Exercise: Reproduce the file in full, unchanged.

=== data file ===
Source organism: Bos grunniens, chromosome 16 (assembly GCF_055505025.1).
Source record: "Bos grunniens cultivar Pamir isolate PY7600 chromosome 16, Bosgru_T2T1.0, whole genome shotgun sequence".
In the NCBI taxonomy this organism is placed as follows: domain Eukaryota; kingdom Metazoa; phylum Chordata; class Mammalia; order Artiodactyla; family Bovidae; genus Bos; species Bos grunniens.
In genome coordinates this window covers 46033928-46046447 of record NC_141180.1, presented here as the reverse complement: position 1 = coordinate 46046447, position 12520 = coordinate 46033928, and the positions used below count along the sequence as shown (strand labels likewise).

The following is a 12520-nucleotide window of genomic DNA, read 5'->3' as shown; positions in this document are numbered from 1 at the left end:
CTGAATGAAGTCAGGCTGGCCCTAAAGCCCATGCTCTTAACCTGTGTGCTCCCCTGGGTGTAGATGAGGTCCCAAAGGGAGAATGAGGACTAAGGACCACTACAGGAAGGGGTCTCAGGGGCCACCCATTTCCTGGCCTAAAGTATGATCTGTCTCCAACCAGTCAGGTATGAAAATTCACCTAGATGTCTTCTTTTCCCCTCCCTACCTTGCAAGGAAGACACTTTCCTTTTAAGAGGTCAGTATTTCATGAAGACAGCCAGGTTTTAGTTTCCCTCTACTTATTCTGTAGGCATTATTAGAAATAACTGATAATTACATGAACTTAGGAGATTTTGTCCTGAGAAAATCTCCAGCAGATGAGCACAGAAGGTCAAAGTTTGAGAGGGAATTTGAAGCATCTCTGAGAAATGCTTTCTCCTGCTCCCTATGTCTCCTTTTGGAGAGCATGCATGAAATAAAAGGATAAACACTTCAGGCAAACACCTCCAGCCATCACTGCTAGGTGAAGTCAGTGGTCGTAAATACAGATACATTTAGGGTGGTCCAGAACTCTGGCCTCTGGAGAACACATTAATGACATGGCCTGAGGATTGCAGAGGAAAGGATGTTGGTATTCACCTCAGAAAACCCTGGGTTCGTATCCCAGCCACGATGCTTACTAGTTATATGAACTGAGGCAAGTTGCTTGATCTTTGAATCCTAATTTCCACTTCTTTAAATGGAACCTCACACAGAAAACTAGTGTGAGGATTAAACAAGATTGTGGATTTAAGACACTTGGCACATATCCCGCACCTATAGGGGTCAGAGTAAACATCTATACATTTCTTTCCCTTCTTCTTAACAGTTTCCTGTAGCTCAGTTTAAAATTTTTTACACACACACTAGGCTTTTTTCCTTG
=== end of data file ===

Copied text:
Source organism: Bos grunniens, chromosome 16 (assembly GCF_055505025.1).
Source record: "Bos grunniens cultivar Pamir isolate PY7600 chromosome 16, Bosgru_T2T1.0, whole genome shotgun sequence".
In the NCBI taxonomy this organism is placed as follows: domain Eukaryota; kingdom Metazoa; phylum Chordata; class Mammalia; order Artiodactyla; family Bovidae; genus Bos; species Bos grunniens.
In genome coordinates this window covers 46033928-46046447 of record NC_141180.1, presented here as the reverse complement: position 1 = coordinate 46046447, position 12520 = coordinate 46033928, and the positions used below count along the sequence as shown (strand labels likewise).

The following is a 12520-nucleotide window of genomic DNA, read 5'->3' as shown; positions in this document are numbered from 1 at the left end:
CTGAATGAAGTCAGGCTGGCCCTAAAGCCCATGCTCTTAACCTGTGTGCTCCCCTGGGTGTAGATGAGGTCCCAAAGGGAGAATGAGGACTAAGGACCACTACAGGAAGGGGTCTCAGGGGCCACCCATTTCCTGGCCTAAAGTATGATCTGTCTCCAACCAGTCAGGTATGAAAATTCACCTAGATGTCTTCTTTTCCCCTCCCTACCTTGCAAGGAAGACACTTTCCTTTTAAGAGGTCAGTATTTCATGAAGACAGCCAGGTTTTAGTTTCCCTCTACTTATTCTGTAGGCATTATTAGAAATAACTGATAATTACATGAACTTAGGAGATTTTGTCCTGAGAAAATCTCCAGCAGATGAGCACAGAAGGTCAAAGTTTGAGAGGGAATTTGAAGCATCTCTGAGAAATGCTTTCTCCTGCTCCCTATGTCTCCTTTTGGAGAGCATGCATGAAATAAAAGGATAAACACTTCAGGCAAACACCTCCAGCCATCACTGCTAGGTGAAGTCAGTGGTCGTAAATACAGATACATTTAGGGTGGTCCAGAACTCTGGCCTCTGGAGAACACATTAATGACATGGCCTGAGGATTGCAGAGGAAAGGATGTTGGTATTCACCTCAGAAAACCCTGGGTTCGTATCCCAGCCACGATGCTTACTAGTTATATGAACTGAGGCAAGTTGCTTGATCTTTGAATCCTAATTTCCACTTCTTTAAATGGAACCTCACACAGAAAACTAGTGTGAGGATTAAACAAGATTGTGGATTTAAGACACTTGGCACATATCCCGCACCTATAGGGGTCAGAGTAAACATCTATACATTTCTTTCCCTTCTTCTTAACAGTTTCCTGTAGCTCAGTTTAAAATTTTTTACACACACACTAGGCTTTTTTCCTTG